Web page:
Seeking a hands-off approach
While much is made about the costs to manufacture and market products, the difference between success and failure in many enterprises can be found in the supply chain.
Even the best products supported by top-notch marketing can be undermined by inefficiencies in the warehousing and shipping phases of the cycle. Getting products on store shelves in a timely, streamlined manner that ensures balanced inventory for both the supplier and retailer is the foundation of a profitable bottom line.
That explains the current excitement about radio frequency identification [RFID] technologies. Already mandated by monster enterprises such as Wal-Mart and the U.S. Department of Defense, RFID promises to eventually replace bar codes while automating crucial tasks and providing real-time insight into the nuances of the supply chain.
Bar codes have been effective for years, but they remain labor intensive — each item must be manipulated so it can be scanned within inches of a reader that must have an unobstructed view of the bar code. In contrast, an RFID tag emits a radio signal that tells a mechanical reader a few yards away of its existence and its unique Electronic Product Code (EPC) — even if the tag is not visible from the reader’s location.
“It takes line of sight out the equation — it’s based on proximity, not visibility,” ABI Research senior analyst Erik Michielsen said. “The value is that it takes the person out of it.”
At a distribution center, this means the bottleneck of items sitting on a loading dock waiting for written confirmation can be largely avoided. Instead, forklifts carrying palettes or cases drive interrupted past a reader before putting the product on a boat or truck, just as a car with an RFID tag is able to quickly pass through a tollbooth.
An effective RFID system allows loading to be executed automatically and accurately. In addition to enhancing efficiency, it also removes the need to have an extra employee at the loading dock to coordinate shipping and receiving.
“The way we look at RFID is that it means more automation, less [manual] counting and greater accuracy,” said Jeannie Tharrington, spokesperson for Procter & Gamble, one of the world’s largest suppliers of retail goods.
Given that labor represents about 30% of supply-chain costs, such efficiencies are important. A recent University of Florida study revealing that businesses lost $5.8 billion in sales in 2001 because of administrative shipping errors provides significant evidence of the need to improve accuracy in that arena.
“It [sales lost because of shipping problems] may only represent a few percentage points, but when you’re talking about these kind of volumes, it’s substantial … it can lead to millions upon millions of dollars in savings,” said Bob Robertson, product manager for Manhattan Associates, a supply chain software developer.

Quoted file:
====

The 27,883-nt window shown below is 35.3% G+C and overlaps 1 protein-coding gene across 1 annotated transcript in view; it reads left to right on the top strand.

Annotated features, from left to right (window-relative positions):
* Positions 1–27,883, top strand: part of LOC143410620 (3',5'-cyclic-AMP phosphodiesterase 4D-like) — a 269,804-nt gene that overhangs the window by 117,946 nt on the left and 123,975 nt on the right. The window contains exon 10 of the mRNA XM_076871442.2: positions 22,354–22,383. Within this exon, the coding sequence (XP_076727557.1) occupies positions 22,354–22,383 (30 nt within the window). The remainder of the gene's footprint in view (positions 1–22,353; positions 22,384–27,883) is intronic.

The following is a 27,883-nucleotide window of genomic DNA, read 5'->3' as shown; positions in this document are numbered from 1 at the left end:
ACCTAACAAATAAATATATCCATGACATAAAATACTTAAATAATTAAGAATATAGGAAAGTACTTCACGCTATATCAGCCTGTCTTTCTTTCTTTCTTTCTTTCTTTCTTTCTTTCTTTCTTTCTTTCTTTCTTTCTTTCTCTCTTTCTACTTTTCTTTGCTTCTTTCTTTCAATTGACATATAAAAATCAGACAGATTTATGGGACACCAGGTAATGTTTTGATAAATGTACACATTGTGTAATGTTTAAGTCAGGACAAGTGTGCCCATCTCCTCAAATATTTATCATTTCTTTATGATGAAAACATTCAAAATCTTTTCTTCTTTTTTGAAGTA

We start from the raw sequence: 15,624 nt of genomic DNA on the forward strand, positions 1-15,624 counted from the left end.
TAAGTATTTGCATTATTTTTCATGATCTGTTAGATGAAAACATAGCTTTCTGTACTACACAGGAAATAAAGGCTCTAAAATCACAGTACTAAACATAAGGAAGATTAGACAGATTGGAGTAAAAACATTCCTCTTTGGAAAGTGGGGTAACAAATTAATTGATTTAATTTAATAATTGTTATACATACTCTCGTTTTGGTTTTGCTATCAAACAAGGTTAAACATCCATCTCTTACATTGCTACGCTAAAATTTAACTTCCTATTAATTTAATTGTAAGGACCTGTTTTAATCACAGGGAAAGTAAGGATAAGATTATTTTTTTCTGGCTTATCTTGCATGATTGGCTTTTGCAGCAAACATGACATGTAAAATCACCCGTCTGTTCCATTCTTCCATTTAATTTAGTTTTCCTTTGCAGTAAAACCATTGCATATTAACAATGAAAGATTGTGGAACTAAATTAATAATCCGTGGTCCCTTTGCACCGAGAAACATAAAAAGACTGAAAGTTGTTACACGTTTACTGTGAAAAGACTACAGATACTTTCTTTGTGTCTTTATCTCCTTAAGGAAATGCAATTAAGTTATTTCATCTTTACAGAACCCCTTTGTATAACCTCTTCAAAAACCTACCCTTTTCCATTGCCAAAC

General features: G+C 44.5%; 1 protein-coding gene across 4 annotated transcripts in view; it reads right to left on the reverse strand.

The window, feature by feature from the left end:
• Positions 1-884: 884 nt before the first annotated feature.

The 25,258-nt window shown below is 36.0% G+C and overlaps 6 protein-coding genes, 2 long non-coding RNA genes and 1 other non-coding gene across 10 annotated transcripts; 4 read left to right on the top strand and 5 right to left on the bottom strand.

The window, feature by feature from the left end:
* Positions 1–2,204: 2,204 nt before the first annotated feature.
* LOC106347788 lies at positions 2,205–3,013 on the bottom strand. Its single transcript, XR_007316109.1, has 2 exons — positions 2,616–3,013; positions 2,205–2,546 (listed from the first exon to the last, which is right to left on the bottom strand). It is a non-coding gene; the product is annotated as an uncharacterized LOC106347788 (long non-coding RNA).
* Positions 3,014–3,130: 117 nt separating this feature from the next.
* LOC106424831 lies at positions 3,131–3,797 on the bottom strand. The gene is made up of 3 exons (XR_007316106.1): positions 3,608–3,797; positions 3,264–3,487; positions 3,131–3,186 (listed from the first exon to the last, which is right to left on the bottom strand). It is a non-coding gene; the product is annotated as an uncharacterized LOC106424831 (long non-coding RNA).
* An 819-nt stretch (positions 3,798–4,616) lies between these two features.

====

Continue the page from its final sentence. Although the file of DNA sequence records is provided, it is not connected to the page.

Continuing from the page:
Still, even these realities probably were not enough to turn RFID into one of the world’s fastest-growing technologies (see chart). Indeed, the initial buzz and projected rapid adoption rate of the technology is being driven by suppliers’ zeal to stay in the good graces of the proverbial 900-pound gorilla.
|Table 1: Projected growth of RFID market|
2003: $1.9 billion
Source: ABI Research
Table 2: Cost components for RFID tags
|Integrated circuit: 12 cents||Integrated circuit: < 1 cent|
|Antenna: 4 cents||Antenna: < 1 cent|
|Assembly: 3 cents||Assembly: < 1 cent|
|Label creation: 3 cents||Label creation: < 1 cent|
|Total: 22 cents||Total: < 5 cents|
|Source: Alien Technology|
“It’s very easy to summarize why the hype is so great: Wal-Mart,” said Josh Walker, vice president and research director for Forrester Research.
When the world’s largest retailer announced last year that all of its suppliers must affix products with RFID tags by the beginning of 2005, everyone took notice. Since then, other large retailers such as Target and Albertson’s have issued similar decrees. And the U.S. Department of Defense — one of the largest single sources of supplier contracts in the world — also has an aggressive RFID strategy in an effort to ensure that its materials and supplies reach their proper destinations.
One common theme in all of these RFID initiatives is that none of the mandating enterprises expect to see an increase in the price of goods shipped to them, meaning suppliers must bear the costs involved with affixing RFID tags to products.
Walker said most suppliers are expected to adopt crude “slap and ship” methods at distribution centers to put RFID tags on products to comply with mandates. While such a strategy will keep large enterprise customers happy, it is inefficient and an unequivocal financial burden for suppliers.
But suppliers can turn this burden into a boon by affixing tags to products as early in the supply chain as possible, so they can be used to automate warehouse inventory and maintain real-time visibility of the supply chain until it is time to ship, according to Tom Laffey, vice president of TIBCO Software.